The new law states that a payor’s ability to continue to work after retirement age is not itself a reason to extend alimony. However, at the time of the initial alimony judgment, the Court can order alimony beyond retirement age upon written findings for good cause shown. The Court can also extend alimony beyond retirement age for good cause shown, with a finding of a material change of circumstances and reasons supported by clear and convincing evidence. Post-retirement alimony will most likely be difficult to get, and the circumstances which might warrant an order or extension beyond retirement will have to be reviewed on a case-by-case basis. Some possible reasons could be the advanced age of the parties at the time of the divorce (i.e. they are close to retirement age or even beyond retirement age at the time of the divorce), the disability of the recipient spouse, or unforeseen significant changes that occur after the divorce. Some judges have been ordering alimony even after the payor reaches their full Social Security eligibility age, if the payor is still working full time and the recipient still has a need for support. Overall, an award of post-retirement alimony is more likely at the time of the Divorce than it is after the Divorce, but in either situation, the Court will have to be persuaded using the applicable standards set by the new law that alimony should be awarded beyond the age of retirement.

Getting A Divorce? How Do I Divide Pension and Retirement Accounts?

If you are going through a divorce, or even considering initiating the process, you should be aware that the financial ramifications are likely to be significant, and the legal issues involved may be complicated. One area that will need to be addressed is how any pension plans or retirement accounts that you or your spouse are or will be entitled to will be divided.

Get professional advice regarding the division of retirement accounts and pension plans in divorce.

Some aspects of a divorce are easier to steer through than others. Many of the technical aspects of dividing retirement accounts and pension plans in divorce are not familiar to the general public, and many retirement and pension plans are complicated especially governmental and military plans. Court orders are usually required to divide IRAs, 401(k) s, and pension plans or other retirement accounts; the type of court order depends on the type of retirement being divided. The court order necessary may simply be your court approved divorce agreement that outlines the terms of the division, upon which the institution holding the retirement funds will rely; or a special court order signed by a judge that directs the plan administrator on how to divide the retirement accounts or pension plans may be necessary. However a special court order is necessary for most private retirement accounts such as 401(k) s and pension plans, and is called a Qualified Domestic Relations Order (QDRO); a similar special court order for state and governmental retirement and pension plans may just be referred to as a Domestic Relations Order (DRO). Your divorce attorney can advise you regarding the division of retirement accounts and pension plans and whether any special court orders will be necessary in your circumstance; if a special court order is necessary your attorney can refer you to the appropriate professional to prepare those documents.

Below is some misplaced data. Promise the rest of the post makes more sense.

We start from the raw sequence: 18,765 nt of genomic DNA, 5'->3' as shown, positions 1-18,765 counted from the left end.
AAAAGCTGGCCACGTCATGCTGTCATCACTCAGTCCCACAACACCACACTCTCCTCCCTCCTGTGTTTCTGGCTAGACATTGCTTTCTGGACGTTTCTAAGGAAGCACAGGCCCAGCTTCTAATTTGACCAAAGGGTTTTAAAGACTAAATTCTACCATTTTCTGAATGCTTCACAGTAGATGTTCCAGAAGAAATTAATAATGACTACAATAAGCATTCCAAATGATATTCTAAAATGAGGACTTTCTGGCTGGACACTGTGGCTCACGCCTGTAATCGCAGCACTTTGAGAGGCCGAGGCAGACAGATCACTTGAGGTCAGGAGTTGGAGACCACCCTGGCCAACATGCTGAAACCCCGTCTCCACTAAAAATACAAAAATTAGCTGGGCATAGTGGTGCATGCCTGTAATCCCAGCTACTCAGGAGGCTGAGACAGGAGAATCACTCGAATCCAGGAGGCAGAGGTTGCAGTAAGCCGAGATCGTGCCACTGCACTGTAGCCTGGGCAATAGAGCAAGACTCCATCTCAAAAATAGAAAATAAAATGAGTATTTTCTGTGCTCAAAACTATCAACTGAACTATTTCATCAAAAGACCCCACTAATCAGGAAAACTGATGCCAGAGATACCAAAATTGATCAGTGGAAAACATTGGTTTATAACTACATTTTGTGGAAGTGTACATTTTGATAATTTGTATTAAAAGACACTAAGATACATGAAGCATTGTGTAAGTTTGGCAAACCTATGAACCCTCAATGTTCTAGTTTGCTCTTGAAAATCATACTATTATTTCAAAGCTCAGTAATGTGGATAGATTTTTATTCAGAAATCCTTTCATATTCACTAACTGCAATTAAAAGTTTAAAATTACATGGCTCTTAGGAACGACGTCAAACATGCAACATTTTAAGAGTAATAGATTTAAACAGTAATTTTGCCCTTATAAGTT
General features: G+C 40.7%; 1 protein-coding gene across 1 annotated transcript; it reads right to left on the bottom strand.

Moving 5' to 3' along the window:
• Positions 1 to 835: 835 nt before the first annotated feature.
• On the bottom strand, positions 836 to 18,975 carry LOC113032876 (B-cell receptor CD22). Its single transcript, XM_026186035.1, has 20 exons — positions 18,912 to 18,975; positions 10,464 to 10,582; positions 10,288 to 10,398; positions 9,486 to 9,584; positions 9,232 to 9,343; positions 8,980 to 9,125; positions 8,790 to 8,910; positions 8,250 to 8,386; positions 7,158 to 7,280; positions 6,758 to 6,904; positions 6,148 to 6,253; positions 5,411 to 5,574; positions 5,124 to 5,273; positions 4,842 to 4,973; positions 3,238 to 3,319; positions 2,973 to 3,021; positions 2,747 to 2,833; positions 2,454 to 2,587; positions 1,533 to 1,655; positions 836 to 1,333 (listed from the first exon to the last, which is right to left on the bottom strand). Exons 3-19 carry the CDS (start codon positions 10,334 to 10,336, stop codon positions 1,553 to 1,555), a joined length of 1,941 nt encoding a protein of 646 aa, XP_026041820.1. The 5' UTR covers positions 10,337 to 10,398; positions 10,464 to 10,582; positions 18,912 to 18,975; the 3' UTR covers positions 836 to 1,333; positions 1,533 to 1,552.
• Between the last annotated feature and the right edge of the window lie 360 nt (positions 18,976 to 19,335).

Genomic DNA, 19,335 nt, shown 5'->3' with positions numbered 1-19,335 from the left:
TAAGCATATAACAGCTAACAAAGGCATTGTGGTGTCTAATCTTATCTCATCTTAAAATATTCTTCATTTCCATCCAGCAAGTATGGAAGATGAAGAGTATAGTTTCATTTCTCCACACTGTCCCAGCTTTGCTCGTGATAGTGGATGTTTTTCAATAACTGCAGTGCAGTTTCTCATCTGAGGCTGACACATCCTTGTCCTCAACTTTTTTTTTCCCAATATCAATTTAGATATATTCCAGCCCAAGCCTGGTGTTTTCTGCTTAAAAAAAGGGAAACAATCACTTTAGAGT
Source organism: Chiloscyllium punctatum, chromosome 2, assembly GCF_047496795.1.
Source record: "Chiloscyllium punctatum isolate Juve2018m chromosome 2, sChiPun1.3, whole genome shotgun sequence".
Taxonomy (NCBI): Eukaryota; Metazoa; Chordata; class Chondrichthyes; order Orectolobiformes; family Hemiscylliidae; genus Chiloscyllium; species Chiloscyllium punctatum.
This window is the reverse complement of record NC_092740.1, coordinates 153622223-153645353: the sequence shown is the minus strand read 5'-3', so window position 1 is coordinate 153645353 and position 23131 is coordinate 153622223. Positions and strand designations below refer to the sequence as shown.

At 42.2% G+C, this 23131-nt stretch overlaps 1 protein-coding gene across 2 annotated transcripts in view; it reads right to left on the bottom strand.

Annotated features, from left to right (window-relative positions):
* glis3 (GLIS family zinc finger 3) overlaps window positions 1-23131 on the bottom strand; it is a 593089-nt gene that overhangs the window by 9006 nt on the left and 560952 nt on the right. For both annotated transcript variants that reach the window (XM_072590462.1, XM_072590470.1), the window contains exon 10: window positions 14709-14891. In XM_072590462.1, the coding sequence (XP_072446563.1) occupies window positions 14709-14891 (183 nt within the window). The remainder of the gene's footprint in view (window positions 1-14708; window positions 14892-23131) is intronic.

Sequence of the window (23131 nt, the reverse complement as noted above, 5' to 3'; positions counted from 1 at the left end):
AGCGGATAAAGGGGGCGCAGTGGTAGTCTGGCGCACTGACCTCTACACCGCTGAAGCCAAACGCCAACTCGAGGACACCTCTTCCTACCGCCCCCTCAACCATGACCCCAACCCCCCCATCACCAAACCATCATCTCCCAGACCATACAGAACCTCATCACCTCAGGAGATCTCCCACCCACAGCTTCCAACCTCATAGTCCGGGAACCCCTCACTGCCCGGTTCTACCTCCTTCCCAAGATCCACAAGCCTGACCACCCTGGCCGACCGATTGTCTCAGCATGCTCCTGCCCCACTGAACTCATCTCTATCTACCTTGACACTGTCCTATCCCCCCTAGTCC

The importance of dividing retirement accounts and pension plans properly is not just that each pension plan administrator has different rules that apply that need to be complied with when dividing those assets in divorce. There are also applicable tax laws. Division of retirement accounts or pension plans in divorce are generally non-taxable events to either the transferor or the recipient. However failure to comply with plan or IRS rules can result in serious tax consequences for one or both parties; this can be avoided by getting proper legal and other professional advise during your divorce.

Weigh your options carefully with your divorce attorney, and consult with pension and/or financial professionals as well where appropriate.

It is important to understand your options when considering the division of retirement accounts and pension plans, including date of division and the formula for division. For example, pension plans often include other components such as pre and post-retirement survivor benefits, and cost of living adjustments. Using a pension specialist can help the parties and their attorneys understand the retirement or pension benefits involved and how best to divide them. In addition, in situations in which the divorcing spouses are considering trading off the value of a taxable asset for the value of a potentially non-taxable asset (e.g. a retirement account for house equity), a financial tax advisor can be extremely helpful in providing additional guidance. It may seem like a lot of extra effort and there will be additional cost in using a pension specialist or financial professional, but keep in mind that getting all the details right is worth the time and trouble to make sure everything is handled correctly. Your case may not be that complicated, or require any additional experts; but you need to be sure you get educated about the division of retirement accounts and pension plans in divorce so that you can make an informed decision and understand all the ramifications even after divorce. Pension and retirement accounts are valuable assets that are important to protect and divide equitably in divorce.

Alimony Durational Limits Part II — When Does the Alimony Clock Start Ticking?

In the law, different fact scenarios can make what should be an easy determination a hard one.